Dune (Part One)

4 STARS

Director: Denis Villeneuve
Writer: John Spaihts, Denis Villeneuve, Eric Roth
Cast: Timothée Chalamet, Rebecca Ferguson, Oscar Isaac, Stellan Skarsgård, Josh Brolin, Jason Momoa, Stephen McKinley Henderson, Javier Bardem, Sharon Duncan-Brewster, Chen Chang, Dave Bautista, David Dastmalchian, Charlotte Rampling, Zendaya

Any big sci-fi fan is at least aware of Dune. The original 1965 novel by Frank Herbert continues to be the bestselling sci-fi novel of all time, and the entire series remains as popular as ever. We’ve had the 1984 David Lynch offering as well as a television series or two based around more than just the original novel. It’s never been an easy task to undertake; the novel is incredibly intricate and dense, or so I’m told – I am yet to personally read it, despite it having been on my to-be-read list for many years now, but it’s easy to believe. Considering these factors, plus a hardy fanbase, has Villeneuve been the one to finally conquer an Everest of literature by bringing it successfully into twenty-first-century film, or is his Dune doomed?

It’s the year 10,191 and Duke Leto (Isaac) of House Atreides has been commanded by Shaddam IV, emperor of the known universe, to move from his ocean world, Caladan, to the harsh desert world of Arrakis (also known as Dune). He is to take over from House Harkkonen in mining spice, aka melange, from the planet’s sand. The spice is what powers intergalactic travel and has the ability to prolong life. Arrakis is the only planet in the known universe to contain spice. Leto takes his family, concubine Jessica (Ferguson) and their son Paul (Chalamet), to Arrakis. Jessica belongs to a sisterhood called the Bene Gesserit who possess great physical and mental powers and are commanded only to bear daughters in order to bring about the Kwisatz Haderach, a mythical ‘chosen one’; however, Jessica bore a son out of her love for Leto, a son who shares the Bene Gesserit’s power. When House Atreides is betrayed and attacked on Arrakis, it sets them on a path to find out the truth of the Kwisatz Haderach and to avenge the attack on House Atreides.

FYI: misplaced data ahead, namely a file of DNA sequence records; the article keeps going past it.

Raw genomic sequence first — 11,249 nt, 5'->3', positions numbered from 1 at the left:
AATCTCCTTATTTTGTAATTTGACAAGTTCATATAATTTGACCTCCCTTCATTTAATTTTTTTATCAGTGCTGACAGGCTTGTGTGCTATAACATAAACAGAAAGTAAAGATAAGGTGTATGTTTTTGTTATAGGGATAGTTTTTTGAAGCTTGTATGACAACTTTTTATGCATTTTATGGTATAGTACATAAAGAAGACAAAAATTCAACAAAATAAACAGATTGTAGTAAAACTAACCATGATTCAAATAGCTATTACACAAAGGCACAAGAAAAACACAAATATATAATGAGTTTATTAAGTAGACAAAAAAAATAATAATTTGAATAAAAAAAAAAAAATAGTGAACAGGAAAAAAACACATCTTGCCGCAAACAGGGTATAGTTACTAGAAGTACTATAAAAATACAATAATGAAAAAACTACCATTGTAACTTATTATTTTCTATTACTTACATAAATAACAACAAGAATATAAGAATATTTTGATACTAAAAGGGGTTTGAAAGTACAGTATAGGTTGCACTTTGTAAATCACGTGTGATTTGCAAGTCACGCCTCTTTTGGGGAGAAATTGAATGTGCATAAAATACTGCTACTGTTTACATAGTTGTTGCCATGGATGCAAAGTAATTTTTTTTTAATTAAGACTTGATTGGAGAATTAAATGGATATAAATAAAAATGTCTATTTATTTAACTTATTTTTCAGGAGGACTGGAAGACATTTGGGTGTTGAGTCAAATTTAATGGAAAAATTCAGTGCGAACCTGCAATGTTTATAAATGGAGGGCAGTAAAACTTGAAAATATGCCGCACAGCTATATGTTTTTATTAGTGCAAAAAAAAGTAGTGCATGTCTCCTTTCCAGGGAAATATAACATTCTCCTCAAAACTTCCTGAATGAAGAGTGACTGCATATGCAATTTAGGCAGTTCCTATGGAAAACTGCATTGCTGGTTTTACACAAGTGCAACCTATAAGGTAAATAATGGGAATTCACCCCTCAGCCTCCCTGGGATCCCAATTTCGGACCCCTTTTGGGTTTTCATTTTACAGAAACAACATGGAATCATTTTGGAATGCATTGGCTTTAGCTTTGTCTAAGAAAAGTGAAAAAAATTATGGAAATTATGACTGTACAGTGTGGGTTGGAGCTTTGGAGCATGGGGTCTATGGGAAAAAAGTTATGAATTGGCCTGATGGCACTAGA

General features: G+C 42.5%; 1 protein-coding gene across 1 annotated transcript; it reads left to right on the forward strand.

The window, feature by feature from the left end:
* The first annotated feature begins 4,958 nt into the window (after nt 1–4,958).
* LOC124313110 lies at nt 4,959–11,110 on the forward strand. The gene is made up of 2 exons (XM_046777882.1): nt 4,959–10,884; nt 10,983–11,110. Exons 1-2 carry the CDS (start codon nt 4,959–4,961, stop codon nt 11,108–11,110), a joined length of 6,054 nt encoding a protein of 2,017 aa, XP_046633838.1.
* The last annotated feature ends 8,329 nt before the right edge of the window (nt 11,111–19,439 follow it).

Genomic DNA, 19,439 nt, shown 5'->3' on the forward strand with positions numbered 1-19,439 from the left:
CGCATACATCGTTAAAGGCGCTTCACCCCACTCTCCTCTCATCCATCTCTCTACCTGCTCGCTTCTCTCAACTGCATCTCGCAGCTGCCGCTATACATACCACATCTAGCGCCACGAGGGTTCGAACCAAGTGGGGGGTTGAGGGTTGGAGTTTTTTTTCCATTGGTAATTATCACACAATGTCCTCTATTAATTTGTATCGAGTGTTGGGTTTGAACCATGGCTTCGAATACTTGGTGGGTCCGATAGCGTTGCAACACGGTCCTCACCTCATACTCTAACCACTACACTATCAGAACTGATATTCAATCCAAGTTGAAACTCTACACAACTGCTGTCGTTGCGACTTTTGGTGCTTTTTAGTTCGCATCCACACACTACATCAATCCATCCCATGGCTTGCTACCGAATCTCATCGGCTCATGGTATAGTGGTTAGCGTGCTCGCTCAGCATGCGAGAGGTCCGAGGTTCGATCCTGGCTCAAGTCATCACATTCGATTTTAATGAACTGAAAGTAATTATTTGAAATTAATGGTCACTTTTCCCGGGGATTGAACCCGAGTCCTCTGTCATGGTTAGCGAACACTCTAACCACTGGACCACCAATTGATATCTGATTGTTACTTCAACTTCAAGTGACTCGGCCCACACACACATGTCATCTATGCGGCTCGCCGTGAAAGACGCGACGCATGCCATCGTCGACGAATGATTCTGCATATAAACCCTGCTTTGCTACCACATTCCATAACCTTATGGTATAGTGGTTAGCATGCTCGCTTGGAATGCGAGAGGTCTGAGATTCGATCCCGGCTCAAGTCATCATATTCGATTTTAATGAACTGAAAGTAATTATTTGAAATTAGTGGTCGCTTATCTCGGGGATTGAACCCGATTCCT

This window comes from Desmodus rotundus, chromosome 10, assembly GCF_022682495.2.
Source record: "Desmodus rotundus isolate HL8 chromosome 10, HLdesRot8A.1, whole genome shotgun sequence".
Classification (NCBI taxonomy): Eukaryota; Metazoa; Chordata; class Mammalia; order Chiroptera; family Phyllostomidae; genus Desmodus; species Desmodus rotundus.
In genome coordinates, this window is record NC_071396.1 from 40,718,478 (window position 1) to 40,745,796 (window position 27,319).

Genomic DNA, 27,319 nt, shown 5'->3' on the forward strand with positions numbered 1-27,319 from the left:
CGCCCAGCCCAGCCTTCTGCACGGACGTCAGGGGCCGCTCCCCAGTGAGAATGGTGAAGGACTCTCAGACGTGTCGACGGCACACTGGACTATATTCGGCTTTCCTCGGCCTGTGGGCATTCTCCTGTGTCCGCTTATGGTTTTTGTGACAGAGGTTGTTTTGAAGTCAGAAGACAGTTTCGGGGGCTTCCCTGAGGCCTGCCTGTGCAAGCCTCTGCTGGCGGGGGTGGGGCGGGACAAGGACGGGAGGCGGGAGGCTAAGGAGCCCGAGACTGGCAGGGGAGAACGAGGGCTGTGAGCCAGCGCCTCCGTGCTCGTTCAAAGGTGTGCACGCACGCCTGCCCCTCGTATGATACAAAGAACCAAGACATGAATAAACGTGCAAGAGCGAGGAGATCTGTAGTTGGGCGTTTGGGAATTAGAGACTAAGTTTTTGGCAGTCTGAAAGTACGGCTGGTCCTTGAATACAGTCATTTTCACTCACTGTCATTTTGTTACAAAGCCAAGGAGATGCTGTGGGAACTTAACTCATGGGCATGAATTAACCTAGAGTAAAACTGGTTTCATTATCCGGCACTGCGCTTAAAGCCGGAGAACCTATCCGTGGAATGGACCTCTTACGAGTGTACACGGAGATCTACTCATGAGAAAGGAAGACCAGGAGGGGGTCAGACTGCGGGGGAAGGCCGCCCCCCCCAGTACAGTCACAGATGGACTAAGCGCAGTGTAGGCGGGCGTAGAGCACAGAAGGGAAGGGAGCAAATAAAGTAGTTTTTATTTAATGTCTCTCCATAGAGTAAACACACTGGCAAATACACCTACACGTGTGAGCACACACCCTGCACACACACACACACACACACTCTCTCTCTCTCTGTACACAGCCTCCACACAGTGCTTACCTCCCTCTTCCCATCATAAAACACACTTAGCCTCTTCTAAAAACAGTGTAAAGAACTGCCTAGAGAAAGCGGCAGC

As dense as the world of Dune is, Villeneuve does not and will not spoon-feed you or hold your hand through getting to know the circumstances of the world he’s adapted. There’s plenty of exposition, but it’s your job to listen and keep up. This will work for some (and not be a problem for those familiar with the novel/Lynch movie), but certainly not for others. It’s fairly typical of Villeneuve – he does not pander to audiences at the expense of his vision for a movie, something Lynch unfortunately succumbed to when it came to the dollar-sign-visions of movie execs in the ‘80s. There’s no denying Villeneuve wasn’t perfect to adapt Dune: he has great experience in the world of sci-fi and adapting/rebooting a known story (see 2016’s Arrival and 2017’s Blade Runner reboot in particular) and he thankfully understood that it needed to be more than just one movie. So far, so good.